Identity, victimization, and support: Facebook experiences and mental health among LGBTQ youth

Elizabeth A. McConnell*, Antonia Clifford, Aaron K. Korpak, Gregory Phillips, Michelle Birkett

*Corresponding author for this work

Research output: Contribution to journalArticlepeer-review

50 Scopus citations


The rise of social networking sites (SNSs) has created new contexts within which lesbian, gay, bisexual, transgender, and queer (LGBTQ) youth and young adults manage their social identities and relationships. On one hand, SNSs provide important social support; on the other, they comprise another realm for victimization and discrimination. Context collapse refers to the ways diverse subgroups (e.g., family, co-workers) are often united in Facebook networks, which presents unique challenges related to outness. In this study, we examine the Facebook contexts of a cohort of LGBTQ youth and young adults with regard to outness, victimization, social support, and psychological distress by first examining descriptive statistics and correlations, and then testing a series of multiple regressions in an analytic sample of 175 (Mage = 24.02 years) LGBTQ youth. Participants reported levels of daily Facebook use comparable to other samples of non-LGBTQ youth; however, they reported greater use of security controls, which may function as a tool for managing outness. Participants reported slightly lower outness across relational subgroups on Facebook, and associations between outness to relational subgroups were slightly stronger on Facebook, illustrating the potential impact of context collapse. Regression results showed that greater victimization, cyberbullying, and the offering of support online were positively associated with psychological distress. Study findings illuminate how LGBTQ youth use and manage their identities on Facebook and highlight the importance of online contexts in shaping wellbeing for LGBTQ youth and young adults.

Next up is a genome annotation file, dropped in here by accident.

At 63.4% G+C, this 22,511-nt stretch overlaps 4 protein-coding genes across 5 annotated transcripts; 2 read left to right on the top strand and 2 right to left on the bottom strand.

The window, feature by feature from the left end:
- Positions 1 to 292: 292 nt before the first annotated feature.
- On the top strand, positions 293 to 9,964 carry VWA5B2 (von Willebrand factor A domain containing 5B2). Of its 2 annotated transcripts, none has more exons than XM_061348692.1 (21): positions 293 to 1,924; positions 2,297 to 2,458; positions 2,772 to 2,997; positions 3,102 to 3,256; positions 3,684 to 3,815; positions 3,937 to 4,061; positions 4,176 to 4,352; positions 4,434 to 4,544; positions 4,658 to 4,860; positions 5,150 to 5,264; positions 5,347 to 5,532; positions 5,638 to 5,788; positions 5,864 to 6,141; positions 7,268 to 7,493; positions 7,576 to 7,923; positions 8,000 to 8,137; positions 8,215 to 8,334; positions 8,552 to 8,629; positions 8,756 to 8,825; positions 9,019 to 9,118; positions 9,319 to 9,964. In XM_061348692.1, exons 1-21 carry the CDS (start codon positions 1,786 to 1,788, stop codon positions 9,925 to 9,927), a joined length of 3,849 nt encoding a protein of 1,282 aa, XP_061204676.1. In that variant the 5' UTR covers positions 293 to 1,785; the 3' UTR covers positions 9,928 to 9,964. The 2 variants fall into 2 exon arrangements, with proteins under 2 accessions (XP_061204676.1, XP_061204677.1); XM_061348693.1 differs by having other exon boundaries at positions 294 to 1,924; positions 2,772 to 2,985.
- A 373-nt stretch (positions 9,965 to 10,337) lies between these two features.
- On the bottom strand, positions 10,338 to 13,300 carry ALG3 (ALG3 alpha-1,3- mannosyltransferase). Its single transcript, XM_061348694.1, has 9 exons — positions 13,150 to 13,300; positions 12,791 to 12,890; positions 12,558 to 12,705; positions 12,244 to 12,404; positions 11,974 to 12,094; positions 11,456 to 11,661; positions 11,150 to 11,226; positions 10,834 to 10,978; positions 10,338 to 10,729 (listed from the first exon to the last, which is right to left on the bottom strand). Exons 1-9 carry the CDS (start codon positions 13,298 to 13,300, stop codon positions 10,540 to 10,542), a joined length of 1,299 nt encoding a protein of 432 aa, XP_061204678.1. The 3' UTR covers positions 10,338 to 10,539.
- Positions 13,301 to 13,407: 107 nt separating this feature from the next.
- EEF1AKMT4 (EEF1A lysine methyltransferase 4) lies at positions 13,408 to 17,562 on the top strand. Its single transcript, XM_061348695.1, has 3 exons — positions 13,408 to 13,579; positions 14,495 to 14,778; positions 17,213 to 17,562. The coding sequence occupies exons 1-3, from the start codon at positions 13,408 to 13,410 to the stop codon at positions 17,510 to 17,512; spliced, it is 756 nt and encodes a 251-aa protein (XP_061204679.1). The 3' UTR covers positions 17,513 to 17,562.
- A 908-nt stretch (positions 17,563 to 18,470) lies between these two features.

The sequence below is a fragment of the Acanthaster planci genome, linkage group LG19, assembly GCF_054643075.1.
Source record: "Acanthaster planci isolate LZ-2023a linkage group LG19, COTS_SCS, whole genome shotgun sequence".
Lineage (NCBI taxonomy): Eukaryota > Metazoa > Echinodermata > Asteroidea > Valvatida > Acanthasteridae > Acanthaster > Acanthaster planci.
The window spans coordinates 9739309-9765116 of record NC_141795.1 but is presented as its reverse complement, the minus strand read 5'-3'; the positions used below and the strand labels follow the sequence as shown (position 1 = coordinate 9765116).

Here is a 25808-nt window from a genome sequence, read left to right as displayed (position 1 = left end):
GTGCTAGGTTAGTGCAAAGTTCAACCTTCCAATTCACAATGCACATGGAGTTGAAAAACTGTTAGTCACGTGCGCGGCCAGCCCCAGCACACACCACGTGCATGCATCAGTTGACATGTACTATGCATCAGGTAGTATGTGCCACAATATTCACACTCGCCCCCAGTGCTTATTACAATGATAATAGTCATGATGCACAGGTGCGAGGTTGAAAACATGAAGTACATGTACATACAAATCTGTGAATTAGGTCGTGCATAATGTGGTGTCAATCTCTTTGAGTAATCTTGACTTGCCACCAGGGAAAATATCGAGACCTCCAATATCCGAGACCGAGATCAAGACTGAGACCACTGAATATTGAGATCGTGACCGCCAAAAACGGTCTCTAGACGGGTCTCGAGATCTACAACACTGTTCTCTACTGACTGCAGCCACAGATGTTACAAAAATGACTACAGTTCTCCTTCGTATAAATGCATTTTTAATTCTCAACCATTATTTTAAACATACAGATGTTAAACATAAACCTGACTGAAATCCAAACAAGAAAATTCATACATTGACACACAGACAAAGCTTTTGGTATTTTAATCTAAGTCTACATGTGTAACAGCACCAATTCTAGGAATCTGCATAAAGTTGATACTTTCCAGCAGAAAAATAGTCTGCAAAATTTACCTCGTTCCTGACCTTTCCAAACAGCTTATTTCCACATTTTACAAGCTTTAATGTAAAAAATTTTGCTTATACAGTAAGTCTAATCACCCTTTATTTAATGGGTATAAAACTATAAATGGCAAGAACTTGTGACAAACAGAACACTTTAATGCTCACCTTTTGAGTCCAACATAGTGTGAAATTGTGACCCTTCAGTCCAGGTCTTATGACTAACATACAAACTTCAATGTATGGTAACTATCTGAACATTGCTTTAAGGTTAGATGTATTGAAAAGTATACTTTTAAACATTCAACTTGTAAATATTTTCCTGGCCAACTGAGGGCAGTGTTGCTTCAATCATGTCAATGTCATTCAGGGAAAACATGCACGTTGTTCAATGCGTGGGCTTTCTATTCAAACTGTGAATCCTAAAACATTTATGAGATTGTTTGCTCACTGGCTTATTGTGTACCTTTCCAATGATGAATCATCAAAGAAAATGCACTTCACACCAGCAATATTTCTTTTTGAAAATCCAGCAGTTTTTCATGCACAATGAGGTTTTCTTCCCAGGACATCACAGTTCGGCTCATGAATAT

Original languageEnglish (US)
Pages (from-to)237-244
Number of pages8
JournalComputers in Human Behavior
StatePublished - Nov 2017


  • Context collapse
  • Cyberbullying
  • Facebook
  • LGBTQ youth
  • Mental health
  • Outness

ASJC Scopus subject areas

  • Arts and Humanities (miscellaneous)
  • Human-Computer Interaction
  • Psychology(all)


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